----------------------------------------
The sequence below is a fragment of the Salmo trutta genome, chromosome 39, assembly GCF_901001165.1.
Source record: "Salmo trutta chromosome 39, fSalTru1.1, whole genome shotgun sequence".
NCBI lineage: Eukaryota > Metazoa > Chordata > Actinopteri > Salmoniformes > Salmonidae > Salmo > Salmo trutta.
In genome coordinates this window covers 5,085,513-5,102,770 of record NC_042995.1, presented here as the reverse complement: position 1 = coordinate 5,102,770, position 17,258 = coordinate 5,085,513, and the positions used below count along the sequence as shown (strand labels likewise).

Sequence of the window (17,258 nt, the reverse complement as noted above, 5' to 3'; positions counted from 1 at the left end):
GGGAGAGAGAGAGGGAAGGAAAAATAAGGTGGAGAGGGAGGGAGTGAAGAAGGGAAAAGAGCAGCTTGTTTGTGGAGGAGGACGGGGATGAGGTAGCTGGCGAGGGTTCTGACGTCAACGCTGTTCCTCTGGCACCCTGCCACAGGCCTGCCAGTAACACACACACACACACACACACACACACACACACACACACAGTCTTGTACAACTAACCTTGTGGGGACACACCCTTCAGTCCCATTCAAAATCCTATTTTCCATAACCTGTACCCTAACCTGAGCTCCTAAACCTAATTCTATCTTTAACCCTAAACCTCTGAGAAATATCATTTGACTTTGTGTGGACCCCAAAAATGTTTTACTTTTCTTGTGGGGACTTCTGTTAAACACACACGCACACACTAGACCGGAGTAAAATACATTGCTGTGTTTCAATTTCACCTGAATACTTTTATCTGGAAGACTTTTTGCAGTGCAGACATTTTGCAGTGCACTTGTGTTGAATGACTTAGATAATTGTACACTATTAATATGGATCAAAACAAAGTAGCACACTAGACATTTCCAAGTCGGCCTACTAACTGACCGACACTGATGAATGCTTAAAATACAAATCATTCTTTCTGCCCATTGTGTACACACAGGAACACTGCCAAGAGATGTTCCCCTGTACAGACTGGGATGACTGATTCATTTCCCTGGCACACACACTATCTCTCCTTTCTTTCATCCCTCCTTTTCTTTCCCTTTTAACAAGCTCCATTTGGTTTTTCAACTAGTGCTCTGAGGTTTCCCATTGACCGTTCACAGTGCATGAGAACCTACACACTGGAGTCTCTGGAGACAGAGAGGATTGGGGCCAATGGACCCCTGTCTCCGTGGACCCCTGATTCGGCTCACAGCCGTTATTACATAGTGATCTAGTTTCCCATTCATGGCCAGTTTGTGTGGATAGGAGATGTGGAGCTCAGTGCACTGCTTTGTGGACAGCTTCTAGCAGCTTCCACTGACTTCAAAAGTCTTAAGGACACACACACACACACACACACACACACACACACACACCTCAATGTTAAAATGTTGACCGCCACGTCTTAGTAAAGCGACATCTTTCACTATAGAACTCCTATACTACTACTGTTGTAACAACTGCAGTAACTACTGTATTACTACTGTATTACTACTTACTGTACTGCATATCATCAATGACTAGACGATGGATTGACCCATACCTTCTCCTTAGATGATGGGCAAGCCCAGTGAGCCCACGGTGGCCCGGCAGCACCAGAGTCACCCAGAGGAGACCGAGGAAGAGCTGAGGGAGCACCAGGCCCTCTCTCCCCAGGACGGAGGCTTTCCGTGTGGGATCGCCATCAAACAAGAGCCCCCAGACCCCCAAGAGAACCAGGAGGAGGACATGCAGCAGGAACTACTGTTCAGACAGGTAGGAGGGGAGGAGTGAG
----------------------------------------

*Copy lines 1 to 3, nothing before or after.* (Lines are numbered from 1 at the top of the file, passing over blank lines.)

The sequence below is a fragment of the Salmo trutta genome, chromosome 39, assembly GCF_901001165.1.
Source record: "Salmo trutta chromosome 39, fSalTru1.1, whole genome shotgun sequence".
NCBI lineage: Eukaryota > Metazoa > Chordata > Actinopteri > Salmoniformes > Salmonidae > Salmo > Salmo trutta.